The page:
7.      In determining the scope and duration of a legal hold, consider the nature of the dispute, the organization’s experience with similar disputes, the amount in controversy, and other risk factors.

8.      A legal hold is most effective when the protocols include instructions on how to accomplish at least the following objectives:

(a) Identifies the persons who are likely to have relevant information and communicates a preservation notice to those persons;

(b) Communicates the preservation notice in a manner that ensures the recipients will receive actual, comprehensible and effective notice of the requirement to preserve information;  (The Zubulake opinions include a requirement that outside counsel should personally communicate with key witnesses and custodians of information relevant to the dispute.)

(c) Is in written form;

(d) Clearly defines what information is to be preserved and how the preservation is to be undertaken;

(e) Is periodically reviewed and, when necessary, reissued in either its original or an amended form.

9.      The legal hold policy and process of implementing the legal hold in a specific case should be documented considering that both the policy and the process may be subject to scrutiny by the opposing party and review by the court or arbitrator.  (The documentation is likely to involve counsel.  Because attorney client privilege and work product protections can be waived, it is advisable from the outset to avoid intermingling the documentation of legal hold activities with other protectable communications and work product.)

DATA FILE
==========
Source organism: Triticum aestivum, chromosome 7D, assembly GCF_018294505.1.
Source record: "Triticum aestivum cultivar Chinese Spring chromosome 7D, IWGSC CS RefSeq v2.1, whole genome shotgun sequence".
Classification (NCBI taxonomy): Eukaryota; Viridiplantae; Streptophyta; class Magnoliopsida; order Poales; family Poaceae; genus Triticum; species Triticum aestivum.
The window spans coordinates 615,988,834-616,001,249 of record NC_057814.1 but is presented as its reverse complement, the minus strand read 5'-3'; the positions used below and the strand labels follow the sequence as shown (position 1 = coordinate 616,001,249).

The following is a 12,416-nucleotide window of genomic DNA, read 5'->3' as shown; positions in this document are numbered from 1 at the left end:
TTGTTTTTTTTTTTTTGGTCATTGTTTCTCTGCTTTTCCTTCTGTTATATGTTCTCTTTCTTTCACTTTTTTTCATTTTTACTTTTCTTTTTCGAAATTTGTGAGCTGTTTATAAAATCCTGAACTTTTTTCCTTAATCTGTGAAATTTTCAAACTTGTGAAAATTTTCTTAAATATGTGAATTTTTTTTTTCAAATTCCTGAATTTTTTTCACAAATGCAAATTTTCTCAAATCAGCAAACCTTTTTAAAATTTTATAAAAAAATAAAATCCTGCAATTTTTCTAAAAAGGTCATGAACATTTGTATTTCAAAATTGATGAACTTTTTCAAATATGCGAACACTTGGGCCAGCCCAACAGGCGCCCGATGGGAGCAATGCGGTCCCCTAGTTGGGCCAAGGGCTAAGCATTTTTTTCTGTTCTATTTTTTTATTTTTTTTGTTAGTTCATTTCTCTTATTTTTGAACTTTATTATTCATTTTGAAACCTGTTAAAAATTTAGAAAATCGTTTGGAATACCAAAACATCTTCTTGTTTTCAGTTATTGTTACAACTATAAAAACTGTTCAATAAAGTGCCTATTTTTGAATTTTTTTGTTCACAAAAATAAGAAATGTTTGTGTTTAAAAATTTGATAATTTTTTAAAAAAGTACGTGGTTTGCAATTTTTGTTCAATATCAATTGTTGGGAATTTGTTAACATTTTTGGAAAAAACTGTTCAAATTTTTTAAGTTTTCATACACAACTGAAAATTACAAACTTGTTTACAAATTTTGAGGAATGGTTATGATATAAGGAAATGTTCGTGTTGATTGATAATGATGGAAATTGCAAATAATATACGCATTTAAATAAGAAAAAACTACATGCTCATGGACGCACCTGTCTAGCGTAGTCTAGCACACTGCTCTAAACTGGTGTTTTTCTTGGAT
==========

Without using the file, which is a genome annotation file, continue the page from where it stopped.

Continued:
10.  The implementation of a legal hold should be regularly monitored to ensure compliance. [This section repeats 8(e).]

11.  The legal hold process should include provisions for the release of the hold upon the termination of the matter at issue. (This is one of the greatest practical problems for IT departments in large organizations.)

See The Sedona Conference Commentary on Legal Holds, August 2007 Public Comment Version, available at www.thesedonaconference.org.



[1] Asher Benjamin published The Country Builder’s Assistant in 1797 and The Architect, or Practical House Carpenter in 1830. Some books can still be found in print .

[2] Remember, even non-record documents and information may be required to be maintained if there is a duty to implement a “legal hold.”

[3] Again, all document destruction is subject to the existence of the duty to implement a “legal hold.”

[4] Legal hold is also known as a litigation hold.